A HOUSE COMMITTEE did not even do the bare minimum this month to free Washington from an irrational federal law that places a hard ceiling on the height of every building in the District. The term “bare minimum,” after all, implies that some reasonable threshold has been reached, a pressing need satisfied.
But don’t blame federal lawmakers. For once, they aren’t the ones trampling over the District’s sovereignty and forcing senseless policies on the city. In this case, it’s 12 members of the D.C. Council who are doing so — with the foolishness led by chairman Phil Mendelson (D). Last year, they voted to oppose not only the mere possibility of relatively small changes to the Height Act but also a process that would put the decision about changing height restrictions in the hands of city leaders, rather than leaving the call to federal authorities. The council’s dereliction of sense left Rep. Darrell Issa (R-Calif.), the best friend the city seems to have on this issue, with few options but the one his committee endorsed.
Instead of lifting any of the height limits that have restrained the city since 1910, the House Committee on Oversight and Government Reform is proposing merely to ease restrictions on what property owners can put on their roofs. Current regulations allow machinery for elevators or ventilation systems; the new rule would allow penthouse apartments in that space, as long as they aren’t obtrusive. The reform might not add up to much new development, since the demand among property owners for penthouses is likely to be limited.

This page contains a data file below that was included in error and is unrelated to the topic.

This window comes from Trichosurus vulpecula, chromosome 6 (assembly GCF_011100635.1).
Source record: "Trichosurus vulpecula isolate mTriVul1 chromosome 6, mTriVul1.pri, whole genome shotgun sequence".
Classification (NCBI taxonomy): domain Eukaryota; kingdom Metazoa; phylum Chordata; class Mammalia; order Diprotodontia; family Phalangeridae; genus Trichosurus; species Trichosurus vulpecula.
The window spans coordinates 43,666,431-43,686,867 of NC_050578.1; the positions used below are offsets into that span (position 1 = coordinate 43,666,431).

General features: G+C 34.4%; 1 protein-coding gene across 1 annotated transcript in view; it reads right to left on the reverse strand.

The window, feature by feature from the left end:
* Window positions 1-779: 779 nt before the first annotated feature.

The Height Act is only one example, though a glaring one, of the irrational policies that restrain sensible growth in Washington. The National Capital Planning Commission points out that, federal height rules or no, there would be opportunities for creating a denser, more vibrant city if local zoning regulators would allow flexibility, particularly around major public transportation corridors. Simplifying the punitively complex process that developers must go through to get building approvals is also crucial.
Washington is changing, a process that is not always easy or comfortable, but one that is on balance very good. Among the side effects of the welcome revitalization of the urban core have been staggering housing costs, pricing all sorts of people out of homes and apartments and unnecessarily taxing the quality of life of those who decide to pay up. Affordable housing policies can only do so much to alleviate the pressure, and they don’t help middle-income residents. The obvious answer is to let the city become denser, with care to ensure that it is walkable and bikeable, allowing more people to live and work where and how they want to. With more supply of square footage, upward pressure supporting outrageous housing and office costs will abate. Neither foggy-eyed nostalgia for a skyline frozen in 1910 nor cynical NIMBYism can justify opposing policies.